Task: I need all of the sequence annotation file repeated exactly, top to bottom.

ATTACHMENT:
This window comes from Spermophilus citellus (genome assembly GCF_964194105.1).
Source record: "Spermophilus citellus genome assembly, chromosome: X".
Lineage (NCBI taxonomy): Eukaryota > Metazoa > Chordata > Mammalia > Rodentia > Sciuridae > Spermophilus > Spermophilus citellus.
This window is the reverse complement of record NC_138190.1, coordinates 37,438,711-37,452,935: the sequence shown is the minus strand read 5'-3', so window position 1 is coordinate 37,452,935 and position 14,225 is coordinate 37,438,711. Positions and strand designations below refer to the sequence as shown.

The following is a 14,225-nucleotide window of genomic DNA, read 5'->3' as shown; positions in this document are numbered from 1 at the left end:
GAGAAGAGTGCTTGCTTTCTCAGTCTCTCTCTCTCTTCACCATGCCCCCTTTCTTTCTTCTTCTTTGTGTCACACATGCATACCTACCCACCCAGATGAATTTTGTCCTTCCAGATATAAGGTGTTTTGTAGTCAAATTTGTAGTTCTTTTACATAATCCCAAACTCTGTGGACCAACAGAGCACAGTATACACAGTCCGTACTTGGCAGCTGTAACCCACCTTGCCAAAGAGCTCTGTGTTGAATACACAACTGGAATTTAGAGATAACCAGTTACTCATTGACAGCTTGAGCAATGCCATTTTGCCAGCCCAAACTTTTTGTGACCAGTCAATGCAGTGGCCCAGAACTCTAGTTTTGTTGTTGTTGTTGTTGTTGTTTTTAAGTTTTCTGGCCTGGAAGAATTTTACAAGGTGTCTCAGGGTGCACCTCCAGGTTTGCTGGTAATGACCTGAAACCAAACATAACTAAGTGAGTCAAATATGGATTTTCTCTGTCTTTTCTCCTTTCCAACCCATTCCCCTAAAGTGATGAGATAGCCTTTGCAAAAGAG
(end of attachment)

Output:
This window comes from Spermophilus citellus (genome assembly GCF_964194105.1).
Source record: "Spermophilus citellus genome assembly, chromosome: X".
Lineage (NCBI taxonomy): Eukaryota > Metazoa > Chordata > Mammalia > Rodentia > Sciuridae > Spermophilus > Spermophilus citellus.
This window is the reverse complement of record NC_138190.1, coordinates 37,438,711-37,452,935: the sequence shown is the minus strand read 5'-3', so window position 1 is coordinate 37,452,935 and position 14,225 is coordinate 37,438,711. Positions and strand designations below refer to the sequence as shown.

The following is a 14,225-nucleotide window of genomic DNA, read 5'->3' as shown; positions in this document are numbered from 1 at the left end:
GAGAAGAGTGCTTGCTTTCTCAGTCTCTCTCTCTCTTCACCATGCCCCCTTTCTTTCTTCTTCTTTGTGTCACACATGCATACCTACCCACCCAGATGAATTTTGTCCTTCCAGATATAAGGTGTTTTGTAGTCAAATTTGTAGTTCTTTTACATAATCCCAAACTCTGTGGACCAACAGAGCACAGTATACACAGTCCGTACTTGGCAGCTGTAACCCACCTTGCCAAAGAGCTCTGTGTTGAATACACAACTGGAATTTAGAGATAACCAGTTACTCATTGACAGCTTGAGCAATGCCATTTTGCCAGCCCAAACTTTTTGTGACCAGTCAATGCAGTGGCCCAGAACTCTAGTTTTGTTGTTGTTGTTGTTGTTGTTTTTAAGTTTTCTGGCCTGGAAGAATTTTACAAGGTGTCTCAGGGTGCACCTCCAGGTTTGCTGGTAATGACCTGAAACCAAACATAACTAAGTGAGTCAAATATGGATTTTCTCTGTCTTTTCTCCTTTCCAACCCATTCCCCTAAAGTGATGAGATAGCCTTTGCAAAAGAG